In 1970 West returned to the screen in Myra Breckinridge , a deliberately campy sex comedy about a male-to-female transsexual. In her final film, Sextette (1978), the eighty-five-year-old West was still playing a sex goddess, a campy turn that bordered (according to many critics) on the grotesque because of her advanced years. Although she made only twelve films throughout her long career, West's importance to the shifting terrain of gender and sexuality in twentieth-century America was immeasurable.
Night After Night (1932), She Done Him Wrong (1933), I'm No Angel (1933), Belle of the Nineties (1934), Klondike Annie (1936), My Little Chickadee (1940), Myra Breckinridge (1970), Sextette (1978)
Curry, Ramona. Too Much of a Good Thing: Mae West as Cultural Icon . Minneapolis: University of Minnesota Press, 1996.
Hamilton, Marybeth. When I'm Bad, I'm Better: Mae West, Sex, and American Entertainment . New York: HarperCollins, 1995.
Robertson, Pamela. Guilty Pleasures: Feminist Camp from Mae West to Madonna . Durham, NC: Duke University Press, 1996.
West, Mae. Goodness Had Nothing to Do with It . Revised by the author. New York: Macfadden-Bartell, 1970. The original edition was published in 1959.
Harry M. Benshoff
the expense of content, was and is a hallmark of camp taste.) Deliberate and queer camp can also be found in the work of the gay Hollywood director James Whale (1889–1957), most famous for directing the classic horror films Frankenstein (1931), The Old Dark House (1932), The Invisible Man (1933), and Bride of Frankenstein (1935). These films all feature a highly stylized mise-en-scène, contain much ironic humor, and make pointed jibes against bourgeois heterosexuality.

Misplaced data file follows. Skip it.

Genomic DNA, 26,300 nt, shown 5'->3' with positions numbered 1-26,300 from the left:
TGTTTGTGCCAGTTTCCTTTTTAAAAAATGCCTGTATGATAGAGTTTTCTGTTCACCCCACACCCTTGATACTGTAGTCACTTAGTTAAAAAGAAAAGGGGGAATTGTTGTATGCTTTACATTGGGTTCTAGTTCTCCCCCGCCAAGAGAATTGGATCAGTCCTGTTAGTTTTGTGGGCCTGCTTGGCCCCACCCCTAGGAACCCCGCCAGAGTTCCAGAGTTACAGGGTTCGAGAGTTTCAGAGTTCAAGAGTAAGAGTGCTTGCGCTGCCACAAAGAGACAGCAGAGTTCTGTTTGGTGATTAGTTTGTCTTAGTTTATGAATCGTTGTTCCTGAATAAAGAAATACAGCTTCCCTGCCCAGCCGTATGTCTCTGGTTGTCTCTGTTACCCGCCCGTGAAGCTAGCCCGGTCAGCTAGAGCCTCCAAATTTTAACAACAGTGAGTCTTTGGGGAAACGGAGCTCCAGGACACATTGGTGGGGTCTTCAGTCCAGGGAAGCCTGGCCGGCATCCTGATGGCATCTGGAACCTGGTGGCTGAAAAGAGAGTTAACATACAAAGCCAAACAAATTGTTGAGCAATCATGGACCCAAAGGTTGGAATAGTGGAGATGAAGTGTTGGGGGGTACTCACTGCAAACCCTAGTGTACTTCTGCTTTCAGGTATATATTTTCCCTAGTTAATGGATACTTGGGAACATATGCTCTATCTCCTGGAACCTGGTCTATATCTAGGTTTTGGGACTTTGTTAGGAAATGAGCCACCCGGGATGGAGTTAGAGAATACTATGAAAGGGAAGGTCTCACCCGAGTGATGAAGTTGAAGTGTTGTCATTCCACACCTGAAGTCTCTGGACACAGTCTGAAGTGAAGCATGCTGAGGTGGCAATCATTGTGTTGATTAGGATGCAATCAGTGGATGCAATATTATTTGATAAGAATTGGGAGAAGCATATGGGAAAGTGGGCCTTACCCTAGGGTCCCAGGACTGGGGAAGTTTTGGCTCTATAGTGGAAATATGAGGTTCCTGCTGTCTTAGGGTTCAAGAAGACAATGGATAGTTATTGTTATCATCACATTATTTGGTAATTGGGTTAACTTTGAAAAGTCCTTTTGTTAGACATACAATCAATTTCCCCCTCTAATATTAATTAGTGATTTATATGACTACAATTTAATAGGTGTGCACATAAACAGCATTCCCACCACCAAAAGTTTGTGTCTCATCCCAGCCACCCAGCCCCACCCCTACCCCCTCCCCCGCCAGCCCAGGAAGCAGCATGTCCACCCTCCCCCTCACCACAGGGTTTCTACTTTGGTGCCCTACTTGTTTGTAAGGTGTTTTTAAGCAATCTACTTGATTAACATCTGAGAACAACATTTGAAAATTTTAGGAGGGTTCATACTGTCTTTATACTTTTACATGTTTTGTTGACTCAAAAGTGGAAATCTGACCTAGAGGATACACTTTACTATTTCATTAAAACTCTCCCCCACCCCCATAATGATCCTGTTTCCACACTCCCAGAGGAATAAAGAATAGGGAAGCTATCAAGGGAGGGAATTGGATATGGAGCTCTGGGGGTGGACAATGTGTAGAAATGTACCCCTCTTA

Such deliberate queer camp was a rarity in Hollywood after the enforcement of the Production Code (1934), but queer spectators nonetheless continued to decode Hollywood films from non-straight perspectives. A sort of "cult of camp" coalesced among urban gay men (and some women) of the era. This cult laughed at the excesses of Hollywood's naïve heterosexual melodramas, while simultaneously celebrating the indefatigable drive and bigger-than-life personas of actresses such as Joan Crawford (1904–1977), Bette Davis (1908–1989), Mae West (1893–1980), Barbara Stanwyck (1907–1990), Lana Turner (1921–1995), and Judy Garland (1922–1969). Many gay men emulated the style and bitchiness of these leading actresses, identifying with their performativity, their subordinate (but often resistant) position within patriarchal culture, and their frequent romantic troubles with men. Indeed, so strong was the impact of the cult of camp on gay identity during this highly closeted era that some homosexuals covertly identified themselves to one another as "Friends of Dorothy," an allusion to Judy Garland's role in The Wizard of Oz (1939). "Bad" actresses such as Maria Montez (1917–1951), "bad" or cheap movie-making (B movies), and the outlandish stylistic excesses of certain genres (the musical, the horror film, the melodrama) were also celebrated within the cult of camp. As such, it was not unusual to see drag acts and stage shows in urban gay bars that simultaneously celebrated and mocked favorite camp movie stars and the creaky vehicles in which they appeared.